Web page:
Before I get into the main subject of this post let me first point out that I have updated stats.hockeyanalysis.com to include all 1, 2, 3 and 4 year player ratings that can be calculated using the last 4 years of NHL data. For more information on my player ratings read this.
I generate offense, defense and overall ratings for each and every player in the NHL and I wanted to get an idea of how much each position contributes to the performance of the team. To accomplish this I multiplied each players offensive and defensive ratings (HARO+, HARD+) by their ice time (5v5 ratings and ice time used) and summed them up by position and then compared the positions total to the overall total. I did this using the ratings calculated for the past 4 seasons combined as well as for each of the past 4 individual seasons. This is the result I came up with :
Average of Offense + Defense:
Note: I split the defense contribution over 2 positions.
Now, the first thing I noticed with these numbers is how surprisingly consistent they are from season to season, especially for defense and goaltending. Up front players frequently shift from center to wing and from left wing to right wing so that may account for some of the (still relatively small) seasonal fluctuations. Maybe I shouldn’t be surprised at this consistency but it does give me some confidence in my rating system that it is consistent across seasons as well as with multiple season ratings.
The second thing that caught my attention was the importance of defensive contribution to the offense. Approximately 40% of offensive production can be attributed to the two defensemen on the ice and the defensemen are more important than the wingers. Part of this is simply that defensemen get more ice time than forwards since there are only 3 defense pairs versus 4 forward lines. The other part is probably that they play an integral part of collecting rebounds and transitioning the team from defense to offense so they may have greater influence in the percentage of time played in the offensive zone.
Of the three forward positions, the center position is clearly the most important but we probably figured that. Face offs might be a contributing factor but also we might just find that the most talented players end up playing center. Right wings are slightly more important than left wings but the difference is not substantial.
Next I wondered what this data would mean to what teams should allocate for salaries. For a 60 million payroll the average salary for position should work out to the following:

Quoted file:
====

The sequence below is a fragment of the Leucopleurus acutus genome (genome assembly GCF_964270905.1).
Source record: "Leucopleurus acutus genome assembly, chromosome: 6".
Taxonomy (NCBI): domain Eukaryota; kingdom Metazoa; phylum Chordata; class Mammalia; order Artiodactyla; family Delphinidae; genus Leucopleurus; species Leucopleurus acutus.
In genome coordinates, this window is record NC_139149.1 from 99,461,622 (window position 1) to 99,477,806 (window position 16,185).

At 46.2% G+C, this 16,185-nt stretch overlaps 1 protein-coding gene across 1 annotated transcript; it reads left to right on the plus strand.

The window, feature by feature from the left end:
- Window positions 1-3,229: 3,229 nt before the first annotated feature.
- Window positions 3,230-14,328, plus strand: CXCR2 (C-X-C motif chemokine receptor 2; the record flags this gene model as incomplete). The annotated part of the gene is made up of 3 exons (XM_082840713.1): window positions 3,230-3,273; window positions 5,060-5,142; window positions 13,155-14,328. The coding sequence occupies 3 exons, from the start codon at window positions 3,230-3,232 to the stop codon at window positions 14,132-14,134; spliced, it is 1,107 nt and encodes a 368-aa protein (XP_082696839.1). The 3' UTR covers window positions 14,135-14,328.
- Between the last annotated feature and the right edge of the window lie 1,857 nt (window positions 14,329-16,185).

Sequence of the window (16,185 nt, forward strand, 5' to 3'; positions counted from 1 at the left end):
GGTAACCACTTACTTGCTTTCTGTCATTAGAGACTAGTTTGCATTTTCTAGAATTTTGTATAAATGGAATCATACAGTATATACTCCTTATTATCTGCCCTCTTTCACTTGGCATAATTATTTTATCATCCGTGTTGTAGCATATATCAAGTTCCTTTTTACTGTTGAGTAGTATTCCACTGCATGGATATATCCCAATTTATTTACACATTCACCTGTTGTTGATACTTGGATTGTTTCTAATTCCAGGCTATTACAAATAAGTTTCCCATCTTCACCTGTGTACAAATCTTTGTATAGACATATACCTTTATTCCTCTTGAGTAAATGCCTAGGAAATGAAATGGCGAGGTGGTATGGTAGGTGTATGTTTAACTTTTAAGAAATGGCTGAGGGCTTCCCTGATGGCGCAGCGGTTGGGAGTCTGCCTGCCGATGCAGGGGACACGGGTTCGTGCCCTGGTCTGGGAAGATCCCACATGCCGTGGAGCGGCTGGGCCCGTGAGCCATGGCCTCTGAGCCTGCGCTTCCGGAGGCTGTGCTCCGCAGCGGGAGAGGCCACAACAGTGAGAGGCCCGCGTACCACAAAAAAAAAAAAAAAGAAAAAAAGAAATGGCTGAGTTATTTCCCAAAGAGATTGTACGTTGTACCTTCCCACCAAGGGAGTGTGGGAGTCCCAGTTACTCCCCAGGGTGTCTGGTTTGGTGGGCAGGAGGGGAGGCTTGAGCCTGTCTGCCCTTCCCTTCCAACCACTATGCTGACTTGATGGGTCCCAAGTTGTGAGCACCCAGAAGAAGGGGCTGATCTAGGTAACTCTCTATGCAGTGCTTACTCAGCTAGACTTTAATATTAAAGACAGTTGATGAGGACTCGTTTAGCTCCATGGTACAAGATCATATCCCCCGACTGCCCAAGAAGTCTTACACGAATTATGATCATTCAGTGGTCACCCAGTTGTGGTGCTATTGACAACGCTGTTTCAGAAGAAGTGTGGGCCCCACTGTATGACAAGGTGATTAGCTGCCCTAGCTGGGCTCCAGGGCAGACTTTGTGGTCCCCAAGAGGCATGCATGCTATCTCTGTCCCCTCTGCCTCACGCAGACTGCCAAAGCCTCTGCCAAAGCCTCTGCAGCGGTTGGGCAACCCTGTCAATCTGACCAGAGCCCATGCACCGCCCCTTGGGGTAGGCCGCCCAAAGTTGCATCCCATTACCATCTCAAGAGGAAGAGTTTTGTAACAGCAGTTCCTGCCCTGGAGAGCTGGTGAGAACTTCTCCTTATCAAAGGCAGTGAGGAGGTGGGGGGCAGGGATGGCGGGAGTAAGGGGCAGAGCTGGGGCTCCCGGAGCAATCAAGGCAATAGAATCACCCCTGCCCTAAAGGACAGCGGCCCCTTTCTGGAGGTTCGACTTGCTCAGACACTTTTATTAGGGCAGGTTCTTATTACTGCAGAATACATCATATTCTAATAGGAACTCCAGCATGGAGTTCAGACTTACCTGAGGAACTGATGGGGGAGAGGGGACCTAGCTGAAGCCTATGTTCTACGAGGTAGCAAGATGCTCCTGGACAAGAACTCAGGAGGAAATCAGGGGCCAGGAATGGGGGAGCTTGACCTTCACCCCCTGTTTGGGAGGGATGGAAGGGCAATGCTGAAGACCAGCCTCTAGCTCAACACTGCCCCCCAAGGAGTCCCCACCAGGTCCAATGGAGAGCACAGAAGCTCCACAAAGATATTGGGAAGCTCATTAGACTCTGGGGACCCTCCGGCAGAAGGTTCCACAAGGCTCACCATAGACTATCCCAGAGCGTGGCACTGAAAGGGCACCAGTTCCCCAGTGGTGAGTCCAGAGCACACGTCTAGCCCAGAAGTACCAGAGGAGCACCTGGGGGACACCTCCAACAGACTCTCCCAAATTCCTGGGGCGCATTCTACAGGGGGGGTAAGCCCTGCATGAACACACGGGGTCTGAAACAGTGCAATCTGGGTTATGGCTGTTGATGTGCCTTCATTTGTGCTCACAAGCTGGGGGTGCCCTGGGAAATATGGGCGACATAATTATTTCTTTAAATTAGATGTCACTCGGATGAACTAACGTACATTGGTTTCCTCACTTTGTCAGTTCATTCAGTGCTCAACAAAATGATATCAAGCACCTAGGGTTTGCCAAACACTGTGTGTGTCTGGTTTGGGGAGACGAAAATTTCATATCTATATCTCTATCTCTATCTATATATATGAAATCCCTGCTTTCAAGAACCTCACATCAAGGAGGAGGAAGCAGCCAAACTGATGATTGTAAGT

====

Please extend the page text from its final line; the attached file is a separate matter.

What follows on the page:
Of course elite players skew the team payroll structure a fair bit. As a LW earning over $9.5M Alexander Ovechkin is eating up the entire Capitals allotment for LWs and Crosby, Malkin and Staal are way over budget for the Penguins but you have to work around the talent you have. A couple months ago Behind the Net Hockey Blog had a post outlining the salary allocated to players by position (split between forwards, defense, and goaltending). Forwards were allocated 59.1% of a teams payroll, defense 32.2% and goaltending 8.7% over the past 4 seasons which compares to 54.9%, 36.8% and 8.3% for my ratings. That would mean that forwards are overpaid (relative to their contribution) by about 4.1%, defense under paid by 4.6% and goalies over paid by about 0.4%.
For interest sake I decided to take a look at the Vancouver Canucks performance distribution since they have a fairly well balanced team and are a serious cup contender. Here is what I found:
(Note: The above is calculated using the current roster using the ratings and ice time over the past season or four seasons regardless of whether that ice time was with the Canucks. This is an evaluation of the team ending the 2010-11 season with the Canucks, not the Canucks team performance over past seasons. Also four season ratings should give a better player evaluation than single season ratings due to the larger sample size so I would consider them closer to true value.)
The Canucks are definitely a team driven by a group of quality left wingers or at least players listed as playing LW such as D. Sedin, Burrows, Raymond, Torres but I suspect some get shifted to RW from time to time. Also, as good as Luongo is the quality and depth of the team in front of him reduces his relative contribution to his team to below average levels. In the future I’ll take a look at some other teams as it’ll be interesting to see how goalie contribution changes from good teams with subpar goalies (Detroit maybe) to bad teams with good goalies (Florida – Vokoun!! Though my ratings don’t value him as highly as many others do).